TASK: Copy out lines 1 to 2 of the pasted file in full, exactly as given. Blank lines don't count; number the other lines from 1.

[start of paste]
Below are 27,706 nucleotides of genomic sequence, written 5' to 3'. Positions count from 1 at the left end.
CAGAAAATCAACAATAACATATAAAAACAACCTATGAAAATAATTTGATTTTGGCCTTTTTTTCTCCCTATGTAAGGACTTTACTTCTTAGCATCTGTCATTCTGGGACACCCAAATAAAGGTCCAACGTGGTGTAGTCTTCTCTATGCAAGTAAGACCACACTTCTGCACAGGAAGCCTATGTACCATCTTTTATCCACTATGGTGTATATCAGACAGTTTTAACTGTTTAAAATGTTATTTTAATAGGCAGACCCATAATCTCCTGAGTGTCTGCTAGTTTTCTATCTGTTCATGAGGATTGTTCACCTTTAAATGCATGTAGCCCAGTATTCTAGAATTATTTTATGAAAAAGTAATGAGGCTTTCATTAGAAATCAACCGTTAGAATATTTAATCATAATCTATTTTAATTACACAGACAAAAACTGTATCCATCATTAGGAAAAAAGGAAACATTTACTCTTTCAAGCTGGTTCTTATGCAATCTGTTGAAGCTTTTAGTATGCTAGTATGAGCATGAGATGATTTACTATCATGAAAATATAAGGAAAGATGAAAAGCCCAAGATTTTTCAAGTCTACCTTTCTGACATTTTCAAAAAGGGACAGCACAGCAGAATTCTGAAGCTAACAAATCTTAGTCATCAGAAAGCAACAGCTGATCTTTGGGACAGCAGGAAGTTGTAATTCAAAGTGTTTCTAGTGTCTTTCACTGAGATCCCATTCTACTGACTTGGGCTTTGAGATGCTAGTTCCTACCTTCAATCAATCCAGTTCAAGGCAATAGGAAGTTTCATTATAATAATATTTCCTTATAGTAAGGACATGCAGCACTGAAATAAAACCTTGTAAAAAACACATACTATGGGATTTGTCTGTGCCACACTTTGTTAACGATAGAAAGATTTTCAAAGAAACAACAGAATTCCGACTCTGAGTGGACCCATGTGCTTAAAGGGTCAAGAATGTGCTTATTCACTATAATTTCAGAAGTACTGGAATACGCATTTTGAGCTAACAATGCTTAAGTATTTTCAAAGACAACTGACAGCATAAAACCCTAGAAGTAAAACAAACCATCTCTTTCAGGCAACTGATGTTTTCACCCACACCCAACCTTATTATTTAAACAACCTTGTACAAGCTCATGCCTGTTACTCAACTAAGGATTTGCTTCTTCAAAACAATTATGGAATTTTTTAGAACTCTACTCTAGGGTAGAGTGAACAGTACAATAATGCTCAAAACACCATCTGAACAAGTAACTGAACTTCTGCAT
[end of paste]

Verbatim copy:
Below are 27,706 nucleotides of genomic sequence, written 5' to 3'. Positions count from 1 at the left end.
CAGAAAATCAACAATAACATATAAAAACAACCTATGAAAATAATTTGATTTTGGCCTTTTTTTCTCCCTATGTAAGGACTTTACTTCTTAGCATCTGTCATTCTGGGACACCCAAATAAAGGTCCAACGTGGTGTAGTCTTCTCTATGCAAGTAAGACCACACTTCTGCACAGGAAGCCTATGTACCATCTTTTATCCACTATGGTGTATATCAGACAGTTTTAACTGTTTAAAATGTTATTTTAATAGGCAGACCCATAATCTCCTGAGTGTCTGCTAGTTTTCTATCTGTTCATGAGGATTGTTCACCTTTAAATGCATGTAGCCCAGTATTCTAGAATTATTTTATGAAAAAGTAATGAGGCTTTCATTAGAAATCAACCGTTAGAATATTTAATCATAATCTATTTTAATTACACAGACAAAAACTGTATCCATCATTAGGAAAAAAGGAAACATTTACTCTTTCAAGCTGGTTCTTATGCAATCTGTTGAAGCTTTTAGTATGCTAGTATGAGCATGAGATGATTTACTATCATGAAAATATAAGGAAAGATGAAAAGCCCAAGATTTTTCAAGTCTACCTTTCTGACATTTTCAAAAAGGGACAGCACAGCAGAATTCTGAAGCTAACAAATCTTAGTCATCAGAAAGCAACAGCTGATCTTTGGGACAGCAGGAAGTTGTAATTCAAAGTGTTTCTAGTGTCTTTCACTGAGATCCCATTCTACTGACTTGGGCTTTGAGATGCTAGTTCCTACCTTCAATCAATCCAGTTCAAGGCAATAGGAAGTTTCATTATAATAATATTTCCTTATAGTAAGGACATGCAGCACTGAAATAAAACCTTGTAAAAAACACATACTATGGGATTTGTCTGTGCCACACTTTGTTAACGATAGAAAGATTTTCAAAGAAACAACAGAATTCCGACTCTGAGTGGACCCATGTGCTTAAAGGGTCAAGAATGTGCTTATTCACTATAATTTCAGAAGTACTGGAATACGCATTTTGAGCTAACAATGCTTAAGTATTTTCAAAGACAACTGACAGCATAAAACCCTAGAAGTAAAACAAACCATCTCTTTCAGGCAACTGATGTTTTCACCCACACCCAACCTTATTATTTAAACAACCTTGTACAAGCTCATGCCTGTTACTCAACTAAGGATTTGCTTCTTCAAAACAATTATGGAATTTTTTAGAACTCTACTCTAGGGTAGAGTGAACAGTACAATAATGCTCAAAACACCATCTGAACAAGTAACTGAACTTCTGCAT